A new cooling technique for superconducting cavities of particle accelerators
A team of researchers is developing a new method to cool the superconducting cavities of particle accelerators, which could make them more compact.
Particle accelerators are devices used primarily to study matter: the atoms and their particles (protons, neutrons, electrons and quarks). They are used in nuclear physics, atomic physics and physics of materials.
But particle accelerators are also used in other domains: linear accelerators can for example produce rays to be used in radiotherapy. Accelerators are also used in the irradiation of food in some sterilization processes.
However, these are generally large-sized machines. For example, the Orsay synchrocyclotron, used from 1956 to 1990 in nuclear physics and then at the Proton Therapy Center  in Orsay, weighed no less than 900 tons .
Teams of scientists and engineers are looking to reduce the size of these equipment. This is the case of the American laboratory Fermilab, which has recently developed a new technique for cooling the superconducting cavities of accelerators. These cavities are metal enclosures with a magnetic field. The charged particles that enter it receive an electrical impulse that makes them accelerate.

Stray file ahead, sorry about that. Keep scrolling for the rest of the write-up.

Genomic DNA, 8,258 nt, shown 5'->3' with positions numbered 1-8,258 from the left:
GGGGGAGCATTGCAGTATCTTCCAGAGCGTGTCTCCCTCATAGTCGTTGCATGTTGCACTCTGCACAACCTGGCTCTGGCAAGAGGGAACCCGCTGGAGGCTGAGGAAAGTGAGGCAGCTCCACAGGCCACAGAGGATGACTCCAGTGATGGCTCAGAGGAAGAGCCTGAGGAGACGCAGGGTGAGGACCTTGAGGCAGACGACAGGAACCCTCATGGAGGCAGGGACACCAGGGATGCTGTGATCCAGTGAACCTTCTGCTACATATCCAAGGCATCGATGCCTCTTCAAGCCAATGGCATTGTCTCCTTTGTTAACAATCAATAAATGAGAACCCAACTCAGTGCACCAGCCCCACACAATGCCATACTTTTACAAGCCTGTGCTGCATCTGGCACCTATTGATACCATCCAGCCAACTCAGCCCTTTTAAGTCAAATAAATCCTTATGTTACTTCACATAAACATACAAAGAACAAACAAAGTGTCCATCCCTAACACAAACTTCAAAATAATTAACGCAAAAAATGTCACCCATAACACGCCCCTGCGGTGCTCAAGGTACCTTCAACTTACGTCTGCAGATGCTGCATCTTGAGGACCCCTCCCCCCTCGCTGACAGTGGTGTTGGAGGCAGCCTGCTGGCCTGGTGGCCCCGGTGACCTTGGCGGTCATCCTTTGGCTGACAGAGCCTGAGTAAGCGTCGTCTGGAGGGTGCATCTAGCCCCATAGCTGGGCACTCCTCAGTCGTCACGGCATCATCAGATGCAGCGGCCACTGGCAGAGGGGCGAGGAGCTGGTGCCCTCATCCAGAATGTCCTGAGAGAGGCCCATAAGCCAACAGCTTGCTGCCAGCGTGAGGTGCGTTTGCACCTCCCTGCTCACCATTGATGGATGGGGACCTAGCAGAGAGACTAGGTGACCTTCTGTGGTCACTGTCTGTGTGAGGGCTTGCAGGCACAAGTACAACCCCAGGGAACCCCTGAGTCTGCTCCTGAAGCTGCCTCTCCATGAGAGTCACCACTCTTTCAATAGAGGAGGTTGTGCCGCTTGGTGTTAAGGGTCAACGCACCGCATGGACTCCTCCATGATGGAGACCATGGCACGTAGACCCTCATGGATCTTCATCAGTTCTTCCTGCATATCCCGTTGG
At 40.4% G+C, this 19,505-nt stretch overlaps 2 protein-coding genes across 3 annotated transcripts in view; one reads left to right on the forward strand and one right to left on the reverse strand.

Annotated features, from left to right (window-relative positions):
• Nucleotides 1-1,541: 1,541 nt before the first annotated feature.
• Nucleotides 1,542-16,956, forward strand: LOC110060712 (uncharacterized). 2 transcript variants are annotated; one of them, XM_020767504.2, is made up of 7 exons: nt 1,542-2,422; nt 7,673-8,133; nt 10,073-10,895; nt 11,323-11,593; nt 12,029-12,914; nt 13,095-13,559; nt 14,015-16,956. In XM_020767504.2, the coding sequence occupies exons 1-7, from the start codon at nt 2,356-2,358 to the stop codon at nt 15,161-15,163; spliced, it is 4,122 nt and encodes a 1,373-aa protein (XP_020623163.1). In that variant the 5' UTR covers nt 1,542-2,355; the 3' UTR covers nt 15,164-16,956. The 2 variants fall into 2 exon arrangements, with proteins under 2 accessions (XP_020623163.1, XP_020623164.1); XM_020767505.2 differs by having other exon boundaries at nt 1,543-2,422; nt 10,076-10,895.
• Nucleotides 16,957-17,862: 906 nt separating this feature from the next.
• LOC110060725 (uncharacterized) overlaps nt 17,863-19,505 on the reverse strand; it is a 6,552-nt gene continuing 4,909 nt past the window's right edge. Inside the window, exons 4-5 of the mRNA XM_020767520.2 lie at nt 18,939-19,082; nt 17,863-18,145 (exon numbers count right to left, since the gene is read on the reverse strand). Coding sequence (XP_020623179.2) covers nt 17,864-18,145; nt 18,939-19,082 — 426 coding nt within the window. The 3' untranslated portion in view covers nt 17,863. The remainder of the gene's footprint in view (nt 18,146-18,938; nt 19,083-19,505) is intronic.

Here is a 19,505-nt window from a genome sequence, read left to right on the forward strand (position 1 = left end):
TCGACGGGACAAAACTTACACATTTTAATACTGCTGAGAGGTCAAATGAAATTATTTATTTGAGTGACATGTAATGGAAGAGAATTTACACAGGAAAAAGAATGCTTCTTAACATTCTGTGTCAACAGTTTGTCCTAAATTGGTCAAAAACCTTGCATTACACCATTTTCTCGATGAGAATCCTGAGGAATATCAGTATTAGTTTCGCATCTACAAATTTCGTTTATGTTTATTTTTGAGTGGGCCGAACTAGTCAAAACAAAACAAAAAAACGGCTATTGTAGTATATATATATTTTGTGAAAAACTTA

These cavities are metal enclosures with a magnetic field. The charged particles that enter it receive an electrical impulse that makes them accelerate. The superconducting cavities used in large accelerators are generally cooled to around 2 Kelvin (-271.15 ° C). They are traditionally immersed in liquid helium, which is pumped to lower its pressure and temperature. This requires voluminous and complex cryogenic systems, which limits the portability and therefore the possible applications for accelerators.
The method developed by Fermilab uses cryocoolers. Helium, in its gaseous form, is compressed and expanded in a regenerative heat exchanger in a closed cycle. This makes the system more compact than standard equipment using liquid helium.
This type of research could extend the scope of particle accelerators.
 Proton therapy is a form of radiotherapy aimed at destroying cancer cells by irradiating them with a proton beam.
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